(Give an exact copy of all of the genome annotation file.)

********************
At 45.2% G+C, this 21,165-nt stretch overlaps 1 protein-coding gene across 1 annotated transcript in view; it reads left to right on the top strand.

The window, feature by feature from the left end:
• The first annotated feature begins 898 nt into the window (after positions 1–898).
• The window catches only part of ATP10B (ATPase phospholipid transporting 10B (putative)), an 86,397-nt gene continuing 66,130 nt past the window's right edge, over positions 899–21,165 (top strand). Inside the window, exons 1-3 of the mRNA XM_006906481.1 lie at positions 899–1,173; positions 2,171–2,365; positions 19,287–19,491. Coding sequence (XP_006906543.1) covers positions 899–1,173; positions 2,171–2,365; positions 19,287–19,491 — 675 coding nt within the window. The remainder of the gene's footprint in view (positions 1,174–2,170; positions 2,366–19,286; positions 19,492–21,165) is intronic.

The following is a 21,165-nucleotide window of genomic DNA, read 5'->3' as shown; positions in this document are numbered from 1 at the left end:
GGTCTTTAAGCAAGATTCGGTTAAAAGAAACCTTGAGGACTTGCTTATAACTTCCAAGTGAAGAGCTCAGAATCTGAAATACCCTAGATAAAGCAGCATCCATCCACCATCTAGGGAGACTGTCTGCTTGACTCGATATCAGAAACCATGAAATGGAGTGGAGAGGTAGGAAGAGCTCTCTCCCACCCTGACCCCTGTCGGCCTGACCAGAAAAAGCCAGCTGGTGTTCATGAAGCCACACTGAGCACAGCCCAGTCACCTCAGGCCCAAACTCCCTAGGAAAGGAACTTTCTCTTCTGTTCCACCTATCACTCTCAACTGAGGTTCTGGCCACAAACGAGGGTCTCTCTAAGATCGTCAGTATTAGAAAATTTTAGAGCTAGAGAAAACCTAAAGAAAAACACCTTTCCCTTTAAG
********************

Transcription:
At 45.2% G+C, this 21,165-nt stretch overlaps 1 protein-coding gene across 1 annotated transcript in view; it reads left to right on the top strand.

The window, feature by feature from the left end:
• The first annotated feature begins 898 nt into the window (after positions 1–898).
• The window catches only part of ATP10B (ATPase phospholipid transporting 10B (putative)), an 86,397-nt gene continuing 66,130 nt past the window's right edge, over positions 899–21,165 (top strand). Inside the window, exons 1-3 of the mRNA XM_006906481.1 lie at positions 899–1,173; positions 2,171–2,365; positions 19,287–19,491. Coding sequence (XP_006906543.1) covers positions 899–1,173; positions 2,171–2,365; positions 19,287–19,491 — 675 coding nt within the window. The remainder of the gene's footprint in view (positions 1,174–2,170; positions 2,366–19,286; positions 19,492–21,165) is intronic.

The following is a 21,165-nucleotide window of genomic DNA, read 5'->3' as shown; positions in this document are numbered from 1 at the left end:
GGTCTTTAAGCAAGATTCGGTTAAAAGAAACCTTGAGGACTTGCTTATAACTTCCAAGTGAAGAGCTCAGAATCTGAAATACCCTAGATAAAGCAGCATCCATCCACCATCTAGGGAGACTGTCTGCTTGACTCGATATCAGAAACCATGAAATGGAGTGGAGAGGTAGGAAGAGCTCTCTCCCACCCTGACCCCTGTCGGCCTGACCAGAAAAAGCCAGCTGGTGTTCATGAAGCCACACTGAGCACAGCCCAGTCACCTCAGGCCCAAACTCCCTAGGAAAGGAACTTTCTCTTCTGTTCCACCTATCACTCTCAACTGAGGTTCTGGCCACAAACGAGGGTCTCTCTAAGATCGTCAGTATTAGAAAATTTTAGAGCTAGAGAAAACCTAAAGAAAAACACCTTTCCCTTTAAG